A rite of passage is important because it is an event that marks a transition into a new phase of life. Habitual patterns do not change on their own. Something needs to happen to spark the change. Roles and responsibilities are not automatically defined. There has to be a marked event. This is why a rite of passage is especially important during the rehab stages of high-risk youth.

In initiation rites, roles are defined and redefined and help carve out a place in the world for the individual. In contemporary North American life, the tradition of intentional rites of passage is all but lost, often leaving youth to initiate themselves. When youth are left without a conscious marking and exploration of life transitions, they have difficulty creating positive change and growth in their own lives, not to mention taking that positive change into the world around them. Providing rite of passage experiences strengthens individuals, families and communities as a whole. The individual learns what it means to be a responsible community member while exploring unique, personal gifts that can be used to serve themselves as well as others.

How is wilderness therapy a rite of passage?

Wilderness therapy is an intense program that aims to transition participants from adolescence into adulthood. It provides participants with challenges in a safe and appropriate way, facilitating an environment for someone to have that “self-discovery”. Parents cannot always provide the environment or the tools to facilitate a positive transition. Wilderness therapy allows for: the removal from one’s normal environment, stillness and quiet, self-reflection, physical activity and routine. In an unfamiliar environment, participants must become self-reliant. They can explore new ways to overcoming current and future obstacles.

Participants leave wilderness therapy with:

  • Self-awareness
  • Maturity and self-reliance
  • A desire to engage in family and community life
  • The ability to manage stressful situations
  • The aspiration to make correct choices

The most important take-away from wilderness therapy is that participants leave with a positive direction in life.  Individuals are better able to foster meaningful relationships with friends and family when they return home. Academic performance improves, physical and social activity becomes important and employment is taken seriously. Participants of a wilderness therapy program graduate with the ability to self manage their lives in a mature and responsible way.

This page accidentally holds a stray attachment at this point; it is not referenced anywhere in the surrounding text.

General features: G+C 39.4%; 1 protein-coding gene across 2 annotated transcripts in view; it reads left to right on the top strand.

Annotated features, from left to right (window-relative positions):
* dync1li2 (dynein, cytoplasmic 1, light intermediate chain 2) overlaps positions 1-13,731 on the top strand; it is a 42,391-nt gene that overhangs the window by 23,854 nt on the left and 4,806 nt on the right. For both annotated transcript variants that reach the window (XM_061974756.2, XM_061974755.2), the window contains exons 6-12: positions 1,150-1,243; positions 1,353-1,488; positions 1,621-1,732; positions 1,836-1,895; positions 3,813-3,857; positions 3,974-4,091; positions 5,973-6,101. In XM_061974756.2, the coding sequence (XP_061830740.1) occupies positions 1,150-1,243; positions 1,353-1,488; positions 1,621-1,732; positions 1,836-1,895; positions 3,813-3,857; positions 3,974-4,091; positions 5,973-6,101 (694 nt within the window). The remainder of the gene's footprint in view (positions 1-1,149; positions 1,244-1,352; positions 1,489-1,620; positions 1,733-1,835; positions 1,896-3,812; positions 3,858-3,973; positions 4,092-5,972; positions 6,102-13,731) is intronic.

Drug Rehab Treatment Clinic Alternative

Do Drug Rehab Clinics Actually Make Drugs Look ‘Cool?’

It is widely acknowledged that acceptance in peer groups is a powerful force during adolescence. These groups provide an important developmental point of reference through which adolescents gain insight into the world outside of their families. Peers are influential and inspiring—in both positive and negative directions. Success of the peer group approach in a rehabilitation setting depends on the context under which it is employed. Drug rehab clinics, while they seem effective, can have drawbacks as well.

Drawbacks of a Clinical Setting

One concern of a clinical rehab setting is that it surrounds addicts with other addicts.  In such a setting youth see their peers as other drug users. They can glamorize and validate the behaviour. There is a natural tendency to want to fit in and identify with peers—other addicts who share a similar experience. Upon completing a clinical program, most adolescents find themselves engaging in the same damaging activities. This is due to a combination of the peer dynamic reinforced in rehab as well as returning to familiar and destructive peer situations.

Advantages of Wilderness Therapy

The positive influences of peer dynamics in wilderness therapy are manifested in many ways. Under this approach, each person has a different issue and is thereby exposed to different challenges. What bonds participants is their accomplishment of challenging daily activities and their transition into self-reliant adulthood, not the problems that they each have.